PDF reading is definitely superior on the iPod touch (I recommend buying GoodReader), but for some reason it's not convenient enough that I have gotten into the habit of reading PDFs on it.

Address book functionality is adequate on both.

Overall, in terms of PDA functions, it's kind of a draw. I've now owned the iPod touch for six months. I have my Address Book information on it. I use it regularly for reading web pages downloaded through Instapaper.

The killer feature of the iPod touch is the iPod features themselves. I use it for listening to podcasts and music all the time. The convenient and automatic syncing of stuff to the iPod and its intuitive interface are the key features that make it so much better than any competing products that I have played with. The Palm was never even close to a decent mp3 player. Combined with the iPod touch's better battery life (the Palm is a color model), this is the reason that I stopped carrying the Palm in favor of the iPod touch.

I sync text files over to the iPod touch using Simplenote, but it has to be done manually. (I could easily automate syncing from the computer to the Simplenote web site, but in order to sync text files with the iPod touch, one must run the Simplenote program while the iPod has an Internet connection.) With the Palm, I had it set up so that everything would sync pretty much automatically. Instapaper has the same syncing problem. One advantage to Simplenote though is that the syncing works in both directions without any contemplation on my part so I can take notes on the iPod touch and sync them back to my computer as well as going the other way (whereas on my Palm, I pretty much just synced from the Palm to my computer). In truth, I am not using the text files feature so much on the iPod.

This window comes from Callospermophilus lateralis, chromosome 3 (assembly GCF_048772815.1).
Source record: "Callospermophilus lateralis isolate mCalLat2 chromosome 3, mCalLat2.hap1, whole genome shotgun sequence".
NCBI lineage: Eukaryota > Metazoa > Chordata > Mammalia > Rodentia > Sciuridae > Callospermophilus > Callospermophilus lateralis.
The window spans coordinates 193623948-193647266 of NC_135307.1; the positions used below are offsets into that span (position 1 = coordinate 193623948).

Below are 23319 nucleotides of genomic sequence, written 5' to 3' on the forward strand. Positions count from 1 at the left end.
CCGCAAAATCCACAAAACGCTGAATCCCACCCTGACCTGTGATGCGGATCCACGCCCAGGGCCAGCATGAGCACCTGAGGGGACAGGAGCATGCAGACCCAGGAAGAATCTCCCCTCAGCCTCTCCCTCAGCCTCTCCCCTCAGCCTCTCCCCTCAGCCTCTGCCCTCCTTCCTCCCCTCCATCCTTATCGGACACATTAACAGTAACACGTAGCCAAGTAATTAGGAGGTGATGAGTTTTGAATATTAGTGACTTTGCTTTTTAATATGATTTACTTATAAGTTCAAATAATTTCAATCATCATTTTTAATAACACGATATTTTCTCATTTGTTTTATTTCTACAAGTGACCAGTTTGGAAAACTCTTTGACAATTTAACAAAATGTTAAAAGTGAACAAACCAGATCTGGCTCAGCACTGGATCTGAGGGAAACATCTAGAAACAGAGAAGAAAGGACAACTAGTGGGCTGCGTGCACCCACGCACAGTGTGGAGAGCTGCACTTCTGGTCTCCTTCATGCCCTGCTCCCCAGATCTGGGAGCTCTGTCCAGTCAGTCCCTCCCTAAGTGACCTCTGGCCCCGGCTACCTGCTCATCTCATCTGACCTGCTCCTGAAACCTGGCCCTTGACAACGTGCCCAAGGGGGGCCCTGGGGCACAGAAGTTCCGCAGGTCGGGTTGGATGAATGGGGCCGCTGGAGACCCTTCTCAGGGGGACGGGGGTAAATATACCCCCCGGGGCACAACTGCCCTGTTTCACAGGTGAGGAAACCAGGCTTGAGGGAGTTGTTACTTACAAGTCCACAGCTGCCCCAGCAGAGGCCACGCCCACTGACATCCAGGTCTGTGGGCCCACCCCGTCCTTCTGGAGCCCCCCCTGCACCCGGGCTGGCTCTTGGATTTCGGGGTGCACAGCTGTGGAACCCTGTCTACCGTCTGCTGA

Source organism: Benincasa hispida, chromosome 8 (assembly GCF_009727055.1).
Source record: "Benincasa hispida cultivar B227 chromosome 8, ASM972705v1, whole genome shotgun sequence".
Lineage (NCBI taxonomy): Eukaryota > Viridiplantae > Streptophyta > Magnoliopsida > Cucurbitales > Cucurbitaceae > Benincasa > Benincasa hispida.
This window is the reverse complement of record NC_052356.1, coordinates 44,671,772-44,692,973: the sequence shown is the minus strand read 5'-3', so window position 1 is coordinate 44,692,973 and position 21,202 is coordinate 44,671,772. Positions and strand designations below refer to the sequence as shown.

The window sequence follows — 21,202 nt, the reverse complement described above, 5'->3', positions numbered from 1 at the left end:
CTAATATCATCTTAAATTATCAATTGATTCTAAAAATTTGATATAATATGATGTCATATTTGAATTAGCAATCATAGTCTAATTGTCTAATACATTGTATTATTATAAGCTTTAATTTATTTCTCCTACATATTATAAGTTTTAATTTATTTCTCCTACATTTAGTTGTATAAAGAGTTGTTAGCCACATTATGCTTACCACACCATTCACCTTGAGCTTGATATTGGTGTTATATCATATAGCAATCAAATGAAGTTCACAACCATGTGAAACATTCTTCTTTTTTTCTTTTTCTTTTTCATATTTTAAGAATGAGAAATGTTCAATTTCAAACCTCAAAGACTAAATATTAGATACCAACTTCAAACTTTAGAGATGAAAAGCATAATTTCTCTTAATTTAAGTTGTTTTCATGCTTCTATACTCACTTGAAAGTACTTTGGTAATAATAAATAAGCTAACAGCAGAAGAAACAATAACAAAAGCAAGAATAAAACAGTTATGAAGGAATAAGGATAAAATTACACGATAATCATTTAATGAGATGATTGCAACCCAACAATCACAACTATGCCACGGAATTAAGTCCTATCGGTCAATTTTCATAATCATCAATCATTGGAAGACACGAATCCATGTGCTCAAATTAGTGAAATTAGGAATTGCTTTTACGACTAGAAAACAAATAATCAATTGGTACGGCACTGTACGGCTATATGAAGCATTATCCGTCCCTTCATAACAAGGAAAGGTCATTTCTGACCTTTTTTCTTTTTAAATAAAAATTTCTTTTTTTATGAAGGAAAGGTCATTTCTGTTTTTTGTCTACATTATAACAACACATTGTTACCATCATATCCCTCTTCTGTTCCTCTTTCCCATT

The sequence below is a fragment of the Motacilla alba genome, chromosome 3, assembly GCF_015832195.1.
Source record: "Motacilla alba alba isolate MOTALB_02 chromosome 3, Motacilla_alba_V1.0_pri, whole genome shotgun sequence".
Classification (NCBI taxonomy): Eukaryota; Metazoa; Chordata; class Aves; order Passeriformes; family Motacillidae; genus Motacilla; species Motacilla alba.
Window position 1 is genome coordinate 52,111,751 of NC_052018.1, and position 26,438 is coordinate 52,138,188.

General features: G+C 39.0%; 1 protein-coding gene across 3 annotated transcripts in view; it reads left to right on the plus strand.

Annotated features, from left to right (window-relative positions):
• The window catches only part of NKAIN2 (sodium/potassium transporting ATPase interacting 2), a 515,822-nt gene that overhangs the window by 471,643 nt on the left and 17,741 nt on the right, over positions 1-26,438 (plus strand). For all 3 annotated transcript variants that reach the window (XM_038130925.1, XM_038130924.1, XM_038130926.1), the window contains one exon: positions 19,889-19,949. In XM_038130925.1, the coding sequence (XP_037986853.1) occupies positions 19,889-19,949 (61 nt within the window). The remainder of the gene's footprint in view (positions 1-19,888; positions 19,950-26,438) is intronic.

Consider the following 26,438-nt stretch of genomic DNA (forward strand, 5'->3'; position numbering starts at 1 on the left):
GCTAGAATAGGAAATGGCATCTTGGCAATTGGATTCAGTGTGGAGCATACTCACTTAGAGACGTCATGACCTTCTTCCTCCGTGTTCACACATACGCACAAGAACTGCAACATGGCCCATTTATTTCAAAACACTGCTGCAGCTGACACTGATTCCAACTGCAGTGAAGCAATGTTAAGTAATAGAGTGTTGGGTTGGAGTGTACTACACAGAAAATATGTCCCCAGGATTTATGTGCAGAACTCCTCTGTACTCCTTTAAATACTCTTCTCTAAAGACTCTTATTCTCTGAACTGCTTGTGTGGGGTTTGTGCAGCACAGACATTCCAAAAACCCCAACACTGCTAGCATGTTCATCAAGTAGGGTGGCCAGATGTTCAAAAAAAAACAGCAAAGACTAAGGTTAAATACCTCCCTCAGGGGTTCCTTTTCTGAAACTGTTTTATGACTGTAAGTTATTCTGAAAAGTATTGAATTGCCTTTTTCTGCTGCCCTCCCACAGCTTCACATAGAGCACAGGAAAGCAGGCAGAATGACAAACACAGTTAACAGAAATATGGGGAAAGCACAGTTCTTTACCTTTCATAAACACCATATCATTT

I'm starting to experience gadgetlust again. I want to have something that I can carry around that I can modify... like something that could run Perl or Python scripts. This is forbidden on the iPod touch. A cheap Android device looks slightly appealing. Unfortunately the unlocked phones are still quite expensive.

There are a lot of cool programs for the iPod touch (the Dropbox client, Google Earth, Pandora). Basically, for Internet functionality the iPod touch blows away the Palm, but for the few things I want to do on a regular basis (other than listen to audio files) - read text files, read downloaded web pages, look at offline maps, turn-by-turn navigation - the Palm is actually still as good or better. Maybe this is because I acquired this functionality over years of fiddling with things and finding the right software. Presumably I will find (and pay for) better software for some functions on the iPod touch, but whether I will be able to tinker as much and optimize some otherwise suboptimal features, remains to be seen.

* UPDATE: The new Mapquest iPhone app may improve map capabilities for the iPhone Touch significantly. (Back to the footnote pointer)

ANOTHER UPDATE: It turns out that it is possible to use HTML5 and Javascript to program "web apps" which are almost as good as a regular iPhone App (mainly lacking the ability to access iPhone sensors). It is possible to save these apps to your device and use them even when offline. This may counteract some of my above criticisms of the iPhone.

UPDATE 3: A collection of iPhone web apps, with reviews, can be found at OpenAppMkt. However, it's unclear how well they work. I tried PieGuy (a Pac-Man-like game) on my second generation iPod touch, and it didn't work at all. I also recall Checklist as being wonky, behaving OK sometimes, but then losing its state at other times. Your mileage may vary.
UPDATE 4: This post is now largely of historical value as the abilities and variety of iOS apps have continued to improve and workarounds have been devised to address problems. (Though it is still as of 2012 necessary to actually open the SimpleNote app while the device has an Internet connection in order to make it sync.)